Posted on December 17, 2015
Tens of thousands of Aucklanders are now discovering that their neighbourhood could be ‘super-sized’ as part of much more aggressive council development than they were expecting says Mayoral Candidate Mark Thomas.
“After months of behind-close-doors discussion on to the Proposed Auckland Unitary Plan’s (PAUP) residential zones, the maps showing the changes have finally being released.”
Thomas, who has participated in many of the meetings, said many neighbourhoods across large parts of Auckland will find they have been ‘super-sized’ without being asked and without an adequate explanation.
“These changes mean thousands of Auckland home owners will actually ‘double-jump’ zones from the single house zone through mixed-house suburban and up to the much more dense mixed-housing urban.”
Thomas said it had already been reported that an earlier council policy change means double the number of units will be able to be built in the mixed-housing suburban zone and that there will be no density limit in the urban zone.
“We spent two years in 2012 and 2013 debating with our communities the PAUP. Some changes were always likely during the hearings process, but the scale of these changes and the poor council communication will cause a lot of concern.”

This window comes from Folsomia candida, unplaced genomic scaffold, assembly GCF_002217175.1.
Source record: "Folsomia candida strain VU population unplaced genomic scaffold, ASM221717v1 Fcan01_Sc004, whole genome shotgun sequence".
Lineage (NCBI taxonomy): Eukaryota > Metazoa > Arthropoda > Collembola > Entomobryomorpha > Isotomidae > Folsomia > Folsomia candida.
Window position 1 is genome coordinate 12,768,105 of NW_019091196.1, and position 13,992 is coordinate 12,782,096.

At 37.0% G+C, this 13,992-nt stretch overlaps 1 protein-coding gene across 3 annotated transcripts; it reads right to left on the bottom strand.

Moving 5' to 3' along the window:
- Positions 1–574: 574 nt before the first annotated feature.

“Many people now caught up in the ‘super-size’ will not have made submissions to the Hearings Panel which has been considering the PAUP. They will have assumed they could have some confidence in the decisions made in 2013. Sadly, today they will see this is not true.”
Thomas said council had refused to communicate these changes directly to property owners, something he understood could have been done at relatively little cost.
“Council also has the opportunity to write to the Hearings Panel Chair and ask him to consider hearing additional submissions. Regrettably this option has also been refused.”
Thomas said the new maps now form part of council’s submission on the Plan and will be considered by the Hearings Panel. He acknowledged some of the zone changes may be justified, but the generic and non-consultative approach council had taken did not provide enough confidence.
“Council risks ill-will among homeowners towards the Plan growing with its misguided approach to dealing with such significant changes.”